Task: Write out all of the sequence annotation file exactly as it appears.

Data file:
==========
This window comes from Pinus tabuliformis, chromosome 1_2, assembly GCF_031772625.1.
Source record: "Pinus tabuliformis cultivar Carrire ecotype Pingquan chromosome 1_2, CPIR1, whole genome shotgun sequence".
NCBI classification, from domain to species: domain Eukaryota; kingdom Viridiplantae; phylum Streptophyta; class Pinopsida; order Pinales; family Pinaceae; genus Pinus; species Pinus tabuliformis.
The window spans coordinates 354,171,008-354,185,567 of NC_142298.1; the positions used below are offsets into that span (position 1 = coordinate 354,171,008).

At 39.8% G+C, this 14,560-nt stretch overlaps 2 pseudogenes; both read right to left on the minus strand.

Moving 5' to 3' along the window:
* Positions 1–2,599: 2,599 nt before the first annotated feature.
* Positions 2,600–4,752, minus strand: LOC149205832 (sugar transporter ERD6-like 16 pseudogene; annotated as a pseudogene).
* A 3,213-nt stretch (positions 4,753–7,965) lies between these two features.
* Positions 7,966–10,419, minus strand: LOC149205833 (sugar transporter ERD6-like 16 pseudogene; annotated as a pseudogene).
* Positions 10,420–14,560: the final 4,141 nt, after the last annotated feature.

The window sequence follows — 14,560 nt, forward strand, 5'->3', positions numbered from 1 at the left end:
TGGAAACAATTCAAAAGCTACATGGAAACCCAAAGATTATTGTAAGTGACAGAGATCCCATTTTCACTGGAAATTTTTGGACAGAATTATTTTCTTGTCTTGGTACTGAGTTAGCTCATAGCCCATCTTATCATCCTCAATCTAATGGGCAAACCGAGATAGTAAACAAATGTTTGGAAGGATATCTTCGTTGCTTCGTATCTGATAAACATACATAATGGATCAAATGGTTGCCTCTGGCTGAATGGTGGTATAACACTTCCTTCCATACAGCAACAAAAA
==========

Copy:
This window comes from Pinus tabuliformis, chromosome 1_2, assembly GCF_031772625.1.
Source record: "Pinus tabuliformis cultivar Carrire ecotype Pingquan chromosome 1_2, CPIR1, whole genome shotgun sequence".
NCBI classification, from domain to species: domain Eukaryota; kingdom Viridiplantae; phylum Streptophyta; class Pinopsida; order Pinales; family Pinaceae; genus Pinus; species Pinus tabuliformis.
The window spans coordinates 354,171,008-354,185,567 of NC_142298.1; the positions used below are offsets into that span (position 1 = coordinate 354,171,008).

At 39.8% G+C, this 14,560-nt stretch overlaps 2 pseudogenes; both read right to left on the minus strand.

Moving 5' to 3' along the window:
* Positions 1–2,599: 2,599 nt before the first annotated feature.
* Positions 2,600–4,752, minus strand: LOC149205832 (sugar transporter ERD6-like 16 pseudogene; annotated as a pseudogene).
* A 3,213-nt stretch (positions 4,753–7,965) lies between these two features.
* Positions 7,966–10,419, minus strand: LOC149205833 (sugar transporter ERD6-like 16 pseudogene; annotated as a pseudogene).
* Positions 10,420–14,560: the final 4,141 nt, after the last annotated feature.

The window sequence follows — 14,560 nt, forward strand, 5'->3', positions numbered from 1 at the left end:
TGGAAACAATTCAAAAGCTACATGGAAACCCAAAGATTATTGTAAGTGACAGAGATCCCATTTTCACTGGAAATTTTTGGACAGAATTATTTTCTTGTCTTGGTACTGAGTTAGCTCATAGCCCATCTTATCATCCTCAATCTAATGGGCAAACCGAGATAGTAAACAAATGTTTGGAAGGATATCTTCGTTGCTTCGTATCTGATAAACATACATAATGGATCAAATGGTTGCCTCTGGCTGAATGGTGGTATAACACTTCCTTCCATACAGCAACAAAAA